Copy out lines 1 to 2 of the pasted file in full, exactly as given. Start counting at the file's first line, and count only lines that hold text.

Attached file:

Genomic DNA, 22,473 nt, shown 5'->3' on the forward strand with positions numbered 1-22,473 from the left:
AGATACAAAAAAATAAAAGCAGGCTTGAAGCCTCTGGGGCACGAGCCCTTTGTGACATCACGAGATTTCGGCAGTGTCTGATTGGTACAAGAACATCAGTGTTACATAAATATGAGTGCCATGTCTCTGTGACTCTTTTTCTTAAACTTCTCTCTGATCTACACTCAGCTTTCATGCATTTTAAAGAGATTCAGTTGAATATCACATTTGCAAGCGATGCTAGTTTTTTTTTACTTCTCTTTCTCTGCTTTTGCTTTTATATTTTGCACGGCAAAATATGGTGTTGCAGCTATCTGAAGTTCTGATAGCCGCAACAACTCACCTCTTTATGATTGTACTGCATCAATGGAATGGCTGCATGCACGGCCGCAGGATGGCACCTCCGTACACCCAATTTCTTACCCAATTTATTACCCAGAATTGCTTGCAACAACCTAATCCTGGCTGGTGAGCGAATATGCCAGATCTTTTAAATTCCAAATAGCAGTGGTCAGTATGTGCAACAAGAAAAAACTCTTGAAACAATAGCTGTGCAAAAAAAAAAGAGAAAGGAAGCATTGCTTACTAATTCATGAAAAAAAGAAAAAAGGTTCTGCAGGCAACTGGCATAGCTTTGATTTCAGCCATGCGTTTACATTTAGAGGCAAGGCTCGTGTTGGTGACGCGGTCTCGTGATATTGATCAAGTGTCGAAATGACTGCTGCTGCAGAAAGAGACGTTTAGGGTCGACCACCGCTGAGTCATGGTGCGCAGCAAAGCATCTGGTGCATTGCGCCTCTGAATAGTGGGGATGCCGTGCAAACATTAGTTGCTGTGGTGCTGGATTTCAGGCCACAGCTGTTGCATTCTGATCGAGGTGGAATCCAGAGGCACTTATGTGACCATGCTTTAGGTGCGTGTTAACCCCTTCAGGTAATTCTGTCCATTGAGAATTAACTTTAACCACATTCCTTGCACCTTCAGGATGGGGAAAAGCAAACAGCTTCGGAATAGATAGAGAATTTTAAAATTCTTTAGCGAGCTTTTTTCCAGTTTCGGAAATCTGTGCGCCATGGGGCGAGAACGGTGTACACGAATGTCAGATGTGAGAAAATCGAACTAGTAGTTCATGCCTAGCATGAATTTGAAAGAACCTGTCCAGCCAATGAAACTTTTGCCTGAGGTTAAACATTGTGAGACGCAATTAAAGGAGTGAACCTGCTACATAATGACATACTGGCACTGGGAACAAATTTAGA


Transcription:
Genomic DNA, 22,473 nt, shown 5'->3' on the forward strand with positions numbered 1-22,473 from the left:
AGATACAAAAAAATAAAAGCAGGCTTGAAGCCTCTGGGGCACGAGCCCTTTGTGACATCACGAGATTTCGGCAGTGTCTGATTGGTACAAGAACATCAGTGTTACATAAATATGAGTGCCATGTCTCTGTGACTCTTTTTCTTAAACTTCTCTCTGATCTACACTCAGCTTTCATGCATTTTAAAGAGATTCAGTTGAATATCACATTTGCAAGCGATGCTAGTTTTTTTTTACTTCTCTTTCTCTGCTTTTGCTTTTATATTTTGCACGGCAAAATATGGTGTTGCAGCTATCTGAAGTTCTGATAGCCGCAACAACTCACCTCTTTATGATTGTACTGCATCAATGGAATGGCTGCATGCACGGCCGCAGGATGGCACCTCCGTACACCCAATTTCTTACCCAATTTATTACCCAGAATTGCTTGCAACAACCTAATCCTGGCTGGTGAGCGAATATGCCAGATCTTTTAAATTCCAAATAGCAGTGGTCAGTATGTGCAACAAGAAAAAACTCTTGAAACAATAGCTGTGCAAAAAAAAAAGAGAAAGGAAGCATTGCTTACTAATTCATGAAAAAAAGAAAAAAGGTTCTGCAGGCAACTGGCATAGCTTTGATTTCAGCCATGCGTTTACATTTAGAGGCAAGGCTCGTGTTGGTGACGCGGTCTCGTGATATTGATCAAGTGTCGAAATGACTGCTGCTGCAGAAAGAGACGTTTAGGGTCGACCACCGCTGAGTCATGGTGCGCAGCAAAGCATCTGGTGCATTGCGCCTCTGAATAGTGGGGATGCCGTGCAAACATTAGTTGCTGTGGTGCTGGATTTCAGGCCACAGCTGTTGCATTCTGATCGAGGTGGAATCCAGAGGCACTTATGTGACCATGCTTTAGGTGCGTGTTAACCCCTTCAGGTAATTCTGTCCATTGAGAATTAACTTTAACCACATTCCTTGCACCTTCAGGATGGGGAAAAGCAAACAGCTTCGGAATAGATAGAGAATTTTAAAATTCTTTAGCGAGCTTTTTTCCAGTTTCGGAAATCTGTGCGCCATGGGGCGAGAACGGTGTACACGAATGTCAGATGTGAGAAAATCGAACTAGTAGTTCATGCCTAGCATGAATTTGAAAGAACCTGTCCAGCCAATGAAACTTTTGCCTGAGGTTAAACATTGTGAGACGCAATTAAAGGAGTGAACCTGCTACATAATGACATACTGGCACTGGGAACAAATTTAGA